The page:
Book corner with Oi Frog! by Kes Gray and Jim Field.
Books are an engaging way to support your child’s communication development. Even if your little one dislikes reading in the traditional sense. They will become immersed in this adventure, without realising they are taking in language and developing vital communication skills. This is one of my favourite series for children.
Increase fun and interaction
These books are made for fun and excitement! It may seem silly putting on different voices for different characters, but this is one way in which you can engage your child. Why not try to use different intonation patterns (e.g., you may use a deep voice for the dog, and a higher pitch for the cat)? Make your story interactive: you could ‘rawww’ like a lion and see who can make the loudest noise. Make noises to encourage interaction (e.g., when scratching his chin, make a squeaky sound!). You could also relate the experience back to your child (e.g., ‘can you scratch your chin?’).
Time to talk
Talk about what you can see on the front cover (e.g., There’s a frog on a log, how funny!) You could also ask your child to choose the rhyming words on a page in the book. Can your child tell you what rhymes with certain words (e.g., can you guess what a parrot sits on?)? Make use of every page. You could comment on your favourite frog and see if your child can talk about their favourite. You can support them by giving them an example (“my favourite frog is the one swimming backwards because he looks funny”). Then you could use this scaffold to support their answer. Your favourite is [________________] because [_________________]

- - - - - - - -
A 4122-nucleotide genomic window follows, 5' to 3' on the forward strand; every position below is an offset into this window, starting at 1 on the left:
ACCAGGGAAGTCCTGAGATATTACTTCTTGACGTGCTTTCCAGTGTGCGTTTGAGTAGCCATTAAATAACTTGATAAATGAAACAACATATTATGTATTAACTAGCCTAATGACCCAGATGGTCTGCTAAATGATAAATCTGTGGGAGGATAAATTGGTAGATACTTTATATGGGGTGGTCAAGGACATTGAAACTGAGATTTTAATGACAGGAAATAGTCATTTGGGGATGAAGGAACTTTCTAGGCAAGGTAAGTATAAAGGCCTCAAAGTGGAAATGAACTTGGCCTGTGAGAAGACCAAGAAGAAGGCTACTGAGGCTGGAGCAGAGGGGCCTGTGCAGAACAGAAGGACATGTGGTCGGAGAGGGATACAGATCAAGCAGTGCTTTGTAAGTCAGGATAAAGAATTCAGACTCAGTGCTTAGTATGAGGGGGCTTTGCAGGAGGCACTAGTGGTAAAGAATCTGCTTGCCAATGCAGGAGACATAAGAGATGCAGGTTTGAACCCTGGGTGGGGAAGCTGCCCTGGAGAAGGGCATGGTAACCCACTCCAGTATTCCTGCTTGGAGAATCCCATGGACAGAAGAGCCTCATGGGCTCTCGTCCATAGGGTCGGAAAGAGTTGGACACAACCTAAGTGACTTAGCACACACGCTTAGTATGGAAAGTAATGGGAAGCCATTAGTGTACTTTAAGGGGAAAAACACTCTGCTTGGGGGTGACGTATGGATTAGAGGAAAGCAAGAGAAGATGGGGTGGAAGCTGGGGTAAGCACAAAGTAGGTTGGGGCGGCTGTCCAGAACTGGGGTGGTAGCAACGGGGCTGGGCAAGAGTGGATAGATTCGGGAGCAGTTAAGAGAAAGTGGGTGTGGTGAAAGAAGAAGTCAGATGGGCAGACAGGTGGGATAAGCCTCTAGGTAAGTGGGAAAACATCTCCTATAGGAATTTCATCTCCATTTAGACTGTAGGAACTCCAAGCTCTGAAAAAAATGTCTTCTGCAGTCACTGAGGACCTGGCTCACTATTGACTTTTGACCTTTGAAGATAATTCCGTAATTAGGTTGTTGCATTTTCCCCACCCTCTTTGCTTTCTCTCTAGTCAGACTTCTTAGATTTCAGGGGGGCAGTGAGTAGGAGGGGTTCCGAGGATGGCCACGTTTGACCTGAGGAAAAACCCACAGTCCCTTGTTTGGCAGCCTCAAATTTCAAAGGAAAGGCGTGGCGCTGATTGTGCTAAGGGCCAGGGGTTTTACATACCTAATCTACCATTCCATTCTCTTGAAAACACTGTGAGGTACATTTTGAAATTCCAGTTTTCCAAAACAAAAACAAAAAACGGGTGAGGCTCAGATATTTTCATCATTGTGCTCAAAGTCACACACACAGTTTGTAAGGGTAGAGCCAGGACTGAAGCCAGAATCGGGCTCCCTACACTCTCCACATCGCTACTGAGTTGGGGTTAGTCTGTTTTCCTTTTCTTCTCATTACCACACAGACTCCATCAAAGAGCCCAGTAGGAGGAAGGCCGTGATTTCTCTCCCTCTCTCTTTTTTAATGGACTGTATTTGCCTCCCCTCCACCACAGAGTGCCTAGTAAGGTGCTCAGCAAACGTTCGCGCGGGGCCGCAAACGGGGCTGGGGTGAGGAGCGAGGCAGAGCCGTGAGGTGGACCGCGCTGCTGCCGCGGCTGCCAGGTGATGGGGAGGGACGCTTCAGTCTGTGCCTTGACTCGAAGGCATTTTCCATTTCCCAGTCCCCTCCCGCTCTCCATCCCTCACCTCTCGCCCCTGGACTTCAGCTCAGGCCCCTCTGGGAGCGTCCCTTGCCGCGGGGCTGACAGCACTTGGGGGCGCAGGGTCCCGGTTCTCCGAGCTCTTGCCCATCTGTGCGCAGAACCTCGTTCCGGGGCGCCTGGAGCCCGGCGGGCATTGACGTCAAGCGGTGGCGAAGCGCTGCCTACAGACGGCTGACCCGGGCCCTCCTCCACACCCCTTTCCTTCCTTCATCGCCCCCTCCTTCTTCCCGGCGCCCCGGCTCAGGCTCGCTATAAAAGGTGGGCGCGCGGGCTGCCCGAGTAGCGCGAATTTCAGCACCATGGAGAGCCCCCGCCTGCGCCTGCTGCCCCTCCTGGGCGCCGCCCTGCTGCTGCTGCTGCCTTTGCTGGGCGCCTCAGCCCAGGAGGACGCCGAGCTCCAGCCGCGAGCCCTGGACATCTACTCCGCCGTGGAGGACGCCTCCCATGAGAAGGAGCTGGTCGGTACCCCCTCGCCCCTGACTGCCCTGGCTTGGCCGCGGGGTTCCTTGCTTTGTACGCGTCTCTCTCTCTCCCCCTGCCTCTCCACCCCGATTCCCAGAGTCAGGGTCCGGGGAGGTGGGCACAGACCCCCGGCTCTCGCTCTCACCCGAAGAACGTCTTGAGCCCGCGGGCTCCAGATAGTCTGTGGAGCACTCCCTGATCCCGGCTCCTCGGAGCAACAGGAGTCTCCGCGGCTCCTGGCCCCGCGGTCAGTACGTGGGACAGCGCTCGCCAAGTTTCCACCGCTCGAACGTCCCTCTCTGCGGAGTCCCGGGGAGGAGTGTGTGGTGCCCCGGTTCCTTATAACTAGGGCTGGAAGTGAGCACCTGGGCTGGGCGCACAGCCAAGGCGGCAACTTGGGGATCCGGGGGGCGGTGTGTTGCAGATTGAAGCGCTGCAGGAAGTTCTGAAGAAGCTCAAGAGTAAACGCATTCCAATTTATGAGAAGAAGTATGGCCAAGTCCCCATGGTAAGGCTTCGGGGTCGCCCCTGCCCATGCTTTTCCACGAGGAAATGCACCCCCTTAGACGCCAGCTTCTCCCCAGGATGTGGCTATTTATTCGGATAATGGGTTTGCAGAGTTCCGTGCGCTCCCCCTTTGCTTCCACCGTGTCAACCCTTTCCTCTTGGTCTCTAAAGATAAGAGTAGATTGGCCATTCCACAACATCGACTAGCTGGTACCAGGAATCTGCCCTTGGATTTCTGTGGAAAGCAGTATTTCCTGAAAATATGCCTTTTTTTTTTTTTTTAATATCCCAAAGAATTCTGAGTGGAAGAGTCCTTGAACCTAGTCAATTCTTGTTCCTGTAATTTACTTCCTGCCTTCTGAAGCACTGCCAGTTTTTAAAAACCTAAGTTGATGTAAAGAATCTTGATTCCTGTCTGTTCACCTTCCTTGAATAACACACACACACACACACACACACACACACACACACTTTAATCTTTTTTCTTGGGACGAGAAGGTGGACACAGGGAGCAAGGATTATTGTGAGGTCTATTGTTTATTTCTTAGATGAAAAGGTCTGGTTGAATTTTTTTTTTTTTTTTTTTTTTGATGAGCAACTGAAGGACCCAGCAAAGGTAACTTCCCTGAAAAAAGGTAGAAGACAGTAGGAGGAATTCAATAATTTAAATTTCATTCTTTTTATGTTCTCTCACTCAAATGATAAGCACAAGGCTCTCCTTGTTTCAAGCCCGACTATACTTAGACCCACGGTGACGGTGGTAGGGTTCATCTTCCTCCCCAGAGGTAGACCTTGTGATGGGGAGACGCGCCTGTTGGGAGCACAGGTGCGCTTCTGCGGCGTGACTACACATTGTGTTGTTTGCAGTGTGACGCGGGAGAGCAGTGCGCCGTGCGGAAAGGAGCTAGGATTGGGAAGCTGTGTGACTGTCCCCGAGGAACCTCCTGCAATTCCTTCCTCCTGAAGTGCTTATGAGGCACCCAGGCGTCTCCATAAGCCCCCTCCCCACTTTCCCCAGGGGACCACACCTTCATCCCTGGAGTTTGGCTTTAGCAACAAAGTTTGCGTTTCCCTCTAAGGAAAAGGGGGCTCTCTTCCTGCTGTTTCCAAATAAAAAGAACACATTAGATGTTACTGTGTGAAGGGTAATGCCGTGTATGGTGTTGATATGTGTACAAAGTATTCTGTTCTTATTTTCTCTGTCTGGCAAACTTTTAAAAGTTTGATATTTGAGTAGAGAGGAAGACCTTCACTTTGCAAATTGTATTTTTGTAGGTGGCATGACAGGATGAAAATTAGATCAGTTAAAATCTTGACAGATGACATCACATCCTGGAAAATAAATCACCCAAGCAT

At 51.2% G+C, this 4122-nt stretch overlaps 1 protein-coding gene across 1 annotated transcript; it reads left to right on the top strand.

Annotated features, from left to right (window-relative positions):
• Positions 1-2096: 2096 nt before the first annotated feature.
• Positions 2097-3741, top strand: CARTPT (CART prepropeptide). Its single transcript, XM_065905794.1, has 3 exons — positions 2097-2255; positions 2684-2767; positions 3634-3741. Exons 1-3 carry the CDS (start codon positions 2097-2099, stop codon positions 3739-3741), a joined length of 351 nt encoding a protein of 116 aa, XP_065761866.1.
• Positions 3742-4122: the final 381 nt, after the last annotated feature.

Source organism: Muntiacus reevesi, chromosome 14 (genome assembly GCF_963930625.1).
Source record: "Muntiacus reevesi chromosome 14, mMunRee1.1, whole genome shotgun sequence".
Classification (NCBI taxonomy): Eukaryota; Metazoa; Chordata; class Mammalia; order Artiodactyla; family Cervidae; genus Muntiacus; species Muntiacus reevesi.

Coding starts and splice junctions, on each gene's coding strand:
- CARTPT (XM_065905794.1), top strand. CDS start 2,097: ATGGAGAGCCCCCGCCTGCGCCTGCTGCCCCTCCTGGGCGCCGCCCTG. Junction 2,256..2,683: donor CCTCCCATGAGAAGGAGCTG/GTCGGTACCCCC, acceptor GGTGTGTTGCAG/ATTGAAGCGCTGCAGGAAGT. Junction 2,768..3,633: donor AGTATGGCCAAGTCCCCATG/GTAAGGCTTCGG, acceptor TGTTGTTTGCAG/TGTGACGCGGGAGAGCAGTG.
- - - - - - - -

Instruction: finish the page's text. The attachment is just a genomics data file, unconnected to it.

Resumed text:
If your child is reluctant to use language, the use of commenting can take the pressure of them (“look at all those frogs” or “he’s climbing up the stool”) is a powerful way in which you (as parents) can take the pressure off your child. A top tip I like to give is to make sure you pause regularly, which creates opportunities for your child to use language.
This book uses a subject-verb-object sentence structure (e.g., ‘hares sit on chairs’) which allows your child to hear a good model of a sentence. You could also talk about things in the book that belong in a certain category (e.g., animals, food) or begin with a specific sound. See if your child will name any more.
Reap the reward of repetitive language
Oi Frog uses repetitive rhyming language and puts emphasis on these words. This is important because the more your child hears a word, the more likely they are to remember, understand and use it in the correct context.
Talk about how the animals feel and why they may feel this emotion (e.g., the cat’s feeling annoyed because…, Lions sit on irons, how does the lion feel?). Reasons can be difficult for children with communication difficulties. Support them by giving an example or by giving them an option (e.g., “does the lion feel happy or sad? I think the lion feels sad because he’s burnt his bottom on the iron! It’s too hot!”)
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